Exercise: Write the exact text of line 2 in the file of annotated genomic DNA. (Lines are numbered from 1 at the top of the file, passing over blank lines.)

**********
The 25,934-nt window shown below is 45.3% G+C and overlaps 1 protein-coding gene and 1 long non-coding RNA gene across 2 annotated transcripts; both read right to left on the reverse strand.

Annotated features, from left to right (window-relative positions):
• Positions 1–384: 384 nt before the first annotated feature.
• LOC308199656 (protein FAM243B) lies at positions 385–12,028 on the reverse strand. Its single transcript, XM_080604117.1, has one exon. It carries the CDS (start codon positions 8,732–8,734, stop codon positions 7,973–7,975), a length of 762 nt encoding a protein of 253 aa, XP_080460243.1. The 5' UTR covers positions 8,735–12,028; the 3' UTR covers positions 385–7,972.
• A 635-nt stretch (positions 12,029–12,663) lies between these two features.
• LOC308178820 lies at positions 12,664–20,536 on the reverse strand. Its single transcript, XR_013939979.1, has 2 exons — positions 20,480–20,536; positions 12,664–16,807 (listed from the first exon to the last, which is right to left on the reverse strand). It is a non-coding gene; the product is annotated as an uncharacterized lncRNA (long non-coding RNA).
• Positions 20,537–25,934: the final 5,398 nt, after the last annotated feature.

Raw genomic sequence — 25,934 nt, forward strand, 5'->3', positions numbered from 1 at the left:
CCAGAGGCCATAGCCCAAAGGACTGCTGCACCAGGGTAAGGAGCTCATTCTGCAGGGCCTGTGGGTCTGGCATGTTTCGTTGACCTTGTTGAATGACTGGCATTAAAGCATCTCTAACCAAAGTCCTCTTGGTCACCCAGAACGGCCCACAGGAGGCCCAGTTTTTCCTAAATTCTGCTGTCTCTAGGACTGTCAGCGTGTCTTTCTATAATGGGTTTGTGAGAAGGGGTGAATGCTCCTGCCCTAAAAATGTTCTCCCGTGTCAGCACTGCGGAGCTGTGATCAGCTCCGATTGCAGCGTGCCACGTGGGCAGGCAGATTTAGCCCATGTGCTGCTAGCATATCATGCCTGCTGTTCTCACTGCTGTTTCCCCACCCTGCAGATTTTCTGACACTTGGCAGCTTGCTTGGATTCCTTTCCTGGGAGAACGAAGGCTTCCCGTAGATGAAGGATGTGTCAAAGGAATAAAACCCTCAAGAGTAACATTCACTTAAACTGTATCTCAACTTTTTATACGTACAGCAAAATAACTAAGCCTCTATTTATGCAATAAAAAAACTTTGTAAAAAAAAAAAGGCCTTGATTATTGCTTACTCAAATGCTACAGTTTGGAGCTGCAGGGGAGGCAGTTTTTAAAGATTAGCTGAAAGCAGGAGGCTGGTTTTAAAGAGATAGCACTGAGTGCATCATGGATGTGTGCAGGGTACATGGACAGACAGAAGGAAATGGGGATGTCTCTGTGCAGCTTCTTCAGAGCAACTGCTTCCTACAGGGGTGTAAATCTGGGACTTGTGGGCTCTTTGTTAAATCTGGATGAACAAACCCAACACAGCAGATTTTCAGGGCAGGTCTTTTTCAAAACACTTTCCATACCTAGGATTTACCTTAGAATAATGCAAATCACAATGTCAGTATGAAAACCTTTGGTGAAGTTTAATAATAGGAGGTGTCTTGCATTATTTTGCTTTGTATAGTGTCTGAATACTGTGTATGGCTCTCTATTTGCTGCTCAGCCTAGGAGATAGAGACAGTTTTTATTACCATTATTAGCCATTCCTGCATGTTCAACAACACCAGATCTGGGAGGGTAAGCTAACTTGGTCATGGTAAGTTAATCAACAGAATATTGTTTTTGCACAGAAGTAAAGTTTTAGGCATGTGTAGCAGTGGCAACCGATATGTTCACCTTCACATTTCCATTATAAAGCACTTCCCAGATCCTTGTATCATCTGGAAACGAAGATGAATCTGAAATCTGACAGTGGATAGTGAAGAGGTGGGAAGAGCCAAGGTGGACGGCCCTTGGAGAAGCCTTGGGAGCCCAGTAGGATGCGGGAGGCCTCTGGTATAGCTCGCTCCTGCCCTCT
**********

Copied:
Annotated features, from left to right (window-relative positions):